News abounds of bad behaviour towards women in Australia’s Federal Parliament. It seems this one workplace has been recognised as being unsafe for women.
Enough: Protecting workers from harassment and victimisation at work should be the responsibility of employers and not individuals.
But this begs a critical question: how widespread is such bad behaviour?
While current attention focuses on the highest office in the land, it is clear from reports by statutory bodies, court and tribunal cases, and scholars, that this state of affairs is not limited to this workplace.
Unfortunately, like the 2020 Australian Human Rights Commission’s (AHRC) ‘Respect@Work’ report, knowledge about such bad behaviour receives little acknowledgement when exposed and efforts to address it have tended to be whisked off for quick fix solutions such as unconscious bias and now ’empathy’ training for staff.
Such behaviour remains prevalent despite 40 years of anti-discrimination and sexual harassment laws in Australia.
In April 2021, the Federal Government finally responded to the Respect@Work report. In this context, the Prime Minister focused on the need for awareness raising to address bad behaviour relating to sexual harassment.
However, the government’s rejection of recommendations for (i) a new regulatory model, including stronger obligations under the Sex Discrimination Act, (ii) better alignment with other employment laws, (iii) the establishment of a Workplace Sexual Harassment Council and (iv) onus placed on employers to take steps to prevent sexual harassment in the workplace, reinforces the emphasis on unconscious bias, which reinforces a focus on individuals and their mental states rather than addressing bad and discriminatory behaviour in the workplace.
Such behaviour remains prevalent despite 40 years of anti-discrimination and sexual harassment laws in Australia and enormous expenditure on raising awareness of bias through training.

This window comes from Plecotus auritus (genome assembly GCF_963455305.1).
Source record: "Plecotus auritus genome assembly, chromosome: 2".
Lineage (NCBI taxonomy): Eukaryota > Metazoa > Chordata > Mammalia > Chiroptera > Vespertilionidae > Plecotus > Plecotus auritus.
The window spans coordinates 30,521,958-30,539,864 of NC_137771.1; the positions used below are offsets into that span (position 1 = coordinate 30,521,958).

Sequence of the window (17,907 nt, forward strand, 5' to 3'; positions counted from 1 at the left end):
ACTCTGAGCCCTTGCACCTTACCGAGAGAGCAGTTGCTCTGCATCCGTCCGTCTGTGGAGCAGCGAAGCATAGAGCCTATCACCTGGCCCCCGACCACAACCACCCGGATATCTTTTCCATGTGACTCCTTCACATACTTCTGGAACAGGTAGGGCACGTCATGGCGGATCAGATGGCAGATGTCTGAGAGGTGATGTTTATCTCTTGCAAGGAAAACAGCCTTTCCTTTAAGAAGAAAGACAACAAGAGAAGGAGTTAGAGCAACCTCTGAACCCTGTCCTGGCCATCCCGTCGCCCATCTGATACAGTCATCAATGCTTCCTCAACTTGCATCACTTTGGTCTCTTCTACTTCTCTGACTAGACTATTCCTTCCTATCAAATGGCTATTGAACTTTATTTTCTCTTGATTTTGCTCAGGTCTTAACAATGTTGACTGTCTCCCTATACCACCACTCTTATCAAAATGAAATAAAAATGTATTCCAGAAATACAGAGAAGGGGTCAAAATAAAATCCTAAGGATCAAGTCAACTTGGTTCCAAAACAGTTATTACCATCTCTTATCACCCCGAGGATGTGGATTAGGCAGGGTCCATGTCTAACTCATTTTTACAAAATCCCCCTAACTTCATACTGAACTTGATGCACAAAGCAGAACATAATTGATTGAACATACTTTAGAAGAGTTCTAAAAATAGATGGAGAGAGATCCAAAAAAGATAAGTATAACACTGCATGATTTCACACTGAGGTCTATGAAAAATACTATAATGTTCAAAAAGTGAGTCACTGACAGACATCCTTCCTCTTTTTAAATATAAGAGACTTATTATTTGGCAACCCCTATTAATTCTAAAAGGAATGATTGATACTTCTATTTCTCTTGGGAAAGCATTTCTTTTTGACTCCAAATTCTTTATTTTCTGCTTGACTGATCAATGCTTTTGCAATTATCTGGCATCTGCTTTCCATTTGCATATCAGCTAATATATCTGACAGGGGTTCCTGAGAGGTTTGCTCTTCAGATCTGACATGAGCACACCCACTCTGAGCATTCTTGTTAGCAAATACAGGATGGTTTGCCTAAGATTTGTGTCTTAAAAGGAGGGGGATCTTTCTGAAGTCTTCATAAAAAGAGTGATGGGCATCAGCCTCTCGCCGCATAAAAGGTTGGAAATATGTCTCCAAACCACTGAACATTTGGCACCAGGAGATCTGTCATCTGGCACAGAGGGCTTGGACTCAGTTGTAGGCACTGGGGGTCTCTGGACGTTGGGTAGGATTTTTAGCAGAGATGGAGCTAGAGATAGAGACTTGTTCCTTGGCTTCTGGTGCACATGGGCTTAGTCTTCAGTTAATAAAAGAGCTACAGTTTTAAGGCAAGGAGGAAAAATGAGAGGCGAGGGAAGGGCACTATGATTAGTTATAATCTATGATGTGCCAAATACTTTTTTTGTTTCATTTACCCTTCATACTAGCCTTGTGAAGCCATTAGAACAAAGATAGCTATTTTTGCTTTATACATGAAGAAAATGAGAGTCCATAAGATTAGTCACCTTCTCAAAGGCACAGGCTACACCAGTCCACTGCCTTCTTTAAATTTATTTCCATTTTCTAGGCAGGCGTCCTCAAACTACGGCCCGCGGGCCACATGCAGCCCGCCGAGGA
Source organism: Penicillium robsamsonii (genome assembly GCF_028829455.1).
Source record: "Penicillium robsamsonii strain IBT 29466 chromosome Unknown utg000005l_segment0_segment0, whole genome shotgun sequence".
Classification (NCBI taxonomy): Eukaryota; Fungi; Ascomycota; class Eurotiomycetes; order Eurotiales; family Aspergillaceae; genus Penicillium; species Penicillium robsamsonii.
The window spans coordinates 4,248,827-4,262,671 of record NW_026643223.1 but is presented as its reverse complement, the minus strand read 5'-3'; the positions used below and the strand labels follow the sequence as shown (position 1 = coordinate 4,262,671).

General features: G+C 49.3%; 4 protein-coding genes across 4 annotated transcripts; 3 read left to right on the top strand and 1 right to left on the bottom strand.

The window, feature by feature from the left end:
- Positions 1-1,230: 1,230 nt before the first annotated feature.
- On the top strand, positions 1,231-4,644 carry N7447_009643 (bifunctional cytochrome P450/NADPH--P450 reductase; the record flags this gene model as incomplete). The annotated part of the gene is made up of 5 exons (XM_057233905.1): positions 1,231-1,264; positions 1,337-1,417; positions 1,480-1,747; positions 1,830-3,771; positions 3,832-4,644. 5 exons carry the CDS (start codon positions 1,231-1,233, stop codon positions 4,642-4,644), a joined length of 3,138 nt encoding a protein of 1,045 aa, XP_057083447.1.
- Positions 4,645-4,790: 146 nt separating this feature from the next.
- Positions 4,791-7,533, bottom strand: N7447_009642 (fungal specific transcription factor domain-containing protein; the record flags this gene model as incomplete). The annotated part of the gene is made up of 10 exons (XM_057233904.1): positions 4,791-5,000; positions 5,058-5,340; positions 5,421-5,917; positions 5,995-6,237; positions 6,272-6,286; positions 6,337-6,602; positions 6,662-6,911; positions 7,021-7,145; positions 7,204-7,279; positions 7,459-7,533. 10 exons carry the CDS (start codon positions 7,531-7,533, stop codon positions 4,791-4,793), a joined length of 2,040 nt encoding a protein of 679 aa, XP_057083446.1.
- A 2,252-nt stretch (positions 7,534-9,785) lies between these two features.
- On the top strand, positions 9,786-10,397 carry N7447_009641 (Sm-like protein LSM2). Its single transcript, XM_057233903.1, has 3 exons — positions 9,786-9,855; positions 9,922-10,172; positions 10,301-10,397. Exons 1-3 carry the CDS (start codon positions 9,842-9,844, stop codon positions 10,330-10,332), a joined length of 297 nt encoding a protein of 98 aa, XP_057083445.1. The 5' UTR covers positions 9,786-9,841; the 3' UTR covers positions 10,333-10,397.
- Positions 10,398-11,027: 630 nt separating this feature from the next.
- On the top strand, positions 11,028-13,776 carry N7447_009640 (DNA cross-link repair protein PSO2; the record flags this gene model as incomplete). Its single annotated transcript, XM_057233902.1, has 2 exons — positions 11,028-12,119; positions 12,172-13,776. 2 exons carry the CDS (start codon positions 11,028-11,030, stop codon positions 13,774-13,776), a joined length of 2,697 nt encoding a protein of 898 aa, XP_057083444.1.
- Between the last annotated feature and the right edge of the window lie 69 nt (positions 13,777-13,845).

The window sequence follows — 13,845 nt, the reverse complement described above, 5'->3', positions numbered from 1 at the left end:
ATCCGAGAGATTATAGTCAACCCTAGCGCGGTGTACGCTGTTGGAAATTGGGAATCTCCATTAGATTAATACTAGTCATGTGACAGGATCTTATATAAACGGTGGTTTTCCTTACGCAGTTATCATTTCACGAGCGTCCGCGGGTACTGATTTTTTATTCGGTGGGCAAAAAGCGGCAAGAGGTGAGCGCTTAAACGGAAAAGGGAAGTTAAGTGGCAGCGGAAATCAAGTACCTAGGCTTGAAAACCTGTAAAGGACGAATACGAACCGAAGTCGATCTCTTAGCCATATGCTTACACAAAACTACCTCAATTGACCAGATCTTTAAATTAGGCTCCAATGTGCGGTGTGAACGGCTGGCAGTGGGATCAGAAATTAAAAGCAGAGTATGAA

As the AHRC Report suggests, the current legal and regulatory system is not ‘fit for purpose’. Nor is, in our view, unconscious bias training as a remedy for biased behaviour in the workplace.
Instead, what is needed is a new model to improve, in the words of the AHRC report, “the coordination, consistency and clarity between the anti-discrimination, employment and work health and safety legislative schemes”.
The problem with unconscious bias training
The popularity of such training arose first in the US after the concept of unconscious bias (UB) was popularised by social psychologists in the 1990s and later transfused into US discrimination law to address issues unique to US discrimination law.
Let’s workshop it: The uptake of unconscious bias training has been extensive, including by hundreds of Australian organisations.
The concept of UB, tools measuring individual levels of UB, as well as unconscious bias training (UBT) have proliferated ever since, not only in the US but in many countries including Australia.
Significantly, the uptake of the concept as an explanatory device and practical approach, has been assisted by availability of online measurement tools such as the Implicit Association Test (IAT), which purports to measure individuals’ unconscious biases. Launched in 1998, the IAT is freely accessible and promoted widely in Australia.
The uptake of UBT has been equally extensive. Besides global giants Google and Microsoft, it has been initiated in Australian organisations such as NBN Co., the AiGroup, Clayton Utz, the ABC and SBS, professional bodies, including the Australian HR Institute, the Law Council, Engineers Australia, and many universities.